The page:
In multicellular systems, cells of different types interact in various ways, both mechanically and chemically, to regulate complex processes. There is a large computational gap between detailed models of sub-cellular, molecular processes in single cells, and models of multicellular systems comprising of large numbers of interacting cells such as bacterial colonies, tissue and tumors. In the lab we seek to bridge this gap. We also develop new simulation methodology for modeling specific biological systems together with collaborators.
Scaling mechanisms of cartilage sheets
During embryo development cartilaginous structures assemble that later densify into bone and form the basis for the embryo’s skeleton. Understanding the cellular dynamics responsible for the correct shaping and growth of the cartilage is hence of high importance for modeling the full embryogenesis.
In this collaboration with the Adameyko lab at the Karolinska Institute we study the key question of how mechanical interactions and individual behavior at the cellular level enable the accurate shaping of the cartilage sheet. In order to analyse the influence of different mechanisms in-silico, we built a computational model of the cartilage sheet, combining the center-based model (CBM) as a mathematical framework for the cellular mechanics with rules governing the cellular behavior based on biological observations. We validate the model against in-vivo data, obtained from cell-lineage tracing performed by the Adameyko Lab .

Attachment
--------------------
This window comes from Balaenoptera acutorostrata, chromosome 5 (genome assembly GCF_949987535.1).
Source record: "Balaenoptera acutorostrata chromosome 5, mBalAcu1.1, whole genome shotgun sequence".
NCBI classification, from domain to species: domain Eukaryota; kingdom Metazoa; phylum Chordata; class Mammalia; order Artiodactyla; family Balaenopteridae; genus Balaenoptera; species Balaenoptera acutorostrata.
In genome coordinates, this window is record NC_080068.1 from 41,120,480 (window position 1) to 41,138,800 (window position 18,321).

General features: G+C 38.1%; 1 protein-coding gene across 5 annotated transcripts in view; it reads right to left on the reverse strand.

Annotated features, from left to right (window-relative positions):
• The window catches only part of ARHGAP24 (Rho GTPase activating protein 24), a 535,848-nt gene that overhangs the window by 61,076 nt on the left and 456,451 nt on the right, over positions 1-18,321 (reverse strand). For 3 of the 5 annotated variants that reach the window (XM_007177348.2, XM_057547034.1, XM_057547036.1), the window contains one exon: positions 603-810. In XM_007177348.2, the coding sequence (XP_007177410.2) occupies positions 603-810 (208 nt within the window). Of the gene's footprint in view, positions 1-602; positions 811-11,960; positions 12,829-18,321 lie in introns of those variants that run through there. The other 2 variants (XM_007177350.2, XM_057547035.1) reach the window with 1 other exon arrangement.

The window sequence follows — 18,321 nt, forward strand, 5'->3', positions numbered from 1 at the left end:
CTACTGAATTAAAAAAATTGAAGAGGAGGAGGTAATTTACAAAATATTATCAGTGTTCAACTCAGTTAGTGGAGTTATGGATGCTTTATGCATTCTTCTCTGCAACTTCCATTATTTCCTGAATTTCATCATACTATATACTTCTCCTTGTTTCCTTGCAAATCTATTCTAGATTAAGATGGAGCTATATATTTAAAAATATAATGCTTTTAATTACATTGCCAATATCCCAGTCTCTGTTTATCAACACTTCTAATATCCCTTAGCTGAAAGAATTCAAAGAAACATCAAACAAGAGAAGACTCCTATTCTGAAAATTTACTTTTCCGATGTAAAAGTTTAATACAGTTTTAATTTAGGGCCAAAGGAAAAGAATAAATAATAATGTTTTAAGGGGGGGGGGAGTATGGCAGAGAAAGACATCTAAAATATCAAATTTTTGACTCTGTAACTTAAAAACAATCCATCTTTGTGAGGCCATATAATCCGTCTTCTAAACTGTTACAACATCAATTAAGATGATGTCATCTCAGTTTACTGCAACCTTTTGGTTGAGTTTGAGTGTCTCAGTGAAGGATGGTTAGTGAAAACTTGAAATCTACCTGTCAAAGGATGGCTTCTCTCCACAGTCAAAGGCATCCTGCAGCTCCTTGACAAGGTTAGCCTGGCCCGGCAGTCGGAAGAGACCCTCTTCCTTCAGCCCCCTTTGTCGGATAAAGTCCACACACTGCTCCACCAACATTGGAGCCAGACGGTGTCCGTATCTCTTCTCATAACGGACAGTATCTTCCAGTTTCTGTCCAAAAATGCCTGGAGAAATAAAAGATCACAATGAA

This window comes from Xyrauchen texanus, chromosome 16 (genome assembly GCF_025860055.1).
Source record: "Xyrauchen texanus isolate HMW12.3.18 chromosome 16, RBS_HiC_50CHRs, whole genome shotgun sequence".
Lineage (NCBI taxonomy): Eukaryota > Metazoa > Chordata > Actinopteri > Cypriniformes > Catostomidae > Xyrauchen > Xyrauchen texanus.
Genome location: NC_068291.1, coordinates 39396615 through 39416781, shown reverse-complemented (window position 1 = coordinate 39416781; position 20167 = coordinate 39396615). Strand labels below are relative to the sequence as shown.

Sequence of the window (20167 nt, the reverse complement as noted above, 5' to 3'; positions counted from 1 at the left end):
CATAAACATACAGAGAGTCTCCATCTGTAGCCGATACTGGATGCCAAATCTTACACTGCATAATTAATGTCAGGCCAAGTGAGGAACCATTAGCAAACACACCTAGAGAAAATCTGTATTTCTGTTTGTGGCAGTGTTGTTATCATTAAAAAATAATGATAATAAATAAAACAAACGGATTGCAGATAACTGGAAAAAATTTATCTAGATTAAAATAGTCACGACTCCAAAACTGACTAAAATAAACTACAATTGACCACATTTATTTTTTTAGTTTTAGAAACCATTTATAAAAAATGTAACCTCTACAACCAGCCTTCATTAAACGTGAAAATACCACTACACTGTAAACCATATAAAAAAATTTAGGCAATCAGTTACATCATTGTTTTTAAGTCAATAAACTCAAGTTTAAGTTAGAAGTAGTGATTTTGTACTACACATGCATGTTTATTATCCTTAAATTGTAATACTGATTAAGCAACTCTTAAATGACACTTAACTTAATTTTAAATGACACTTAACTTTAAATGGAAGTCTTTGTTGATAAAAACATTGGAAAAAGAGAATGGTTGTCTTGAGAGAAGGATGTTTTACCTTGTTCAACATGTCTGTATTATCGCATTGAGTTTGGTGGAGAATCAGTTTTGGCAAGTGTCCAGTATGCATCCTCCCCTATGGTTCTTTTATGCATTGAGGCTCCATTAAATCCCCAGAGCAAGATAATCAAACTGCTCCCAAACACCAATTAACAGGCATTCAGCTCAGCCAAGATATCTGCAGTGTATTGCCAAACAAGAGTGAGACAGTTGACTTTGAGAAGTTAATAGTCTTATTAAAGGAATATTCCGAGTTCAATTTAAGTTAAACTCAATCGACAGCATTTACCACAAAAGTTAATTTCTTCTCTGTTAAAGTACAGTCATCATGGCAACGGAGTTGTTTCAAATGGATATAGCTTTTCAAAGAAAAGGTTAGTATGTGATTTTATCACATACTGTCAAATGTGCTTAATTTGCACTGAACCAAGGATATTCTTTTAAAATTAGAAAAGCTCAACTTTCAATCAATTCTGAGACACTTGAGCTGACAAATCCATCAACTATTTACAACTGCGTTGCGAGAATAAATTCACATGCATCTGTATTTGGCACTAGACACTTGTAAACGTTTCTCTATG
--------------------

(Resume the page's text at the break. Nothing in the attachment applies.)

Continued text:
- Kaucka, M., Zikmund, T., Tesarova, M., Gyllborg, D., Hellander, A., Jaros, J., … & Dyachuk, V. (2017). Oriented clonal cell dynamics enables accurate growth and shaping of vertebrate cartilage. eLife, 6, e25902.2
- Marketa Kaucka, Evgeny Ivashkin, Daniel Gyllborg, Tomas Zikmund, Marketa Tesarova, Jozef Kaiser, Meng Xie, Julian Petersen, Vassilis Pachnis, Silvia K Nicolis , Tian Yu, Paul Sharpe, Ernest Arenas, Hjalmar Brismar, Hans Blom, Hans Clevers , Ueli Suter, Andrei S Chagin, Kaj Fried, Andreas Hellander and Igor Adameyko, (2016) Analysis of neural crest-derived clones reavals novel aspects of facial development, Science Advances 2(8).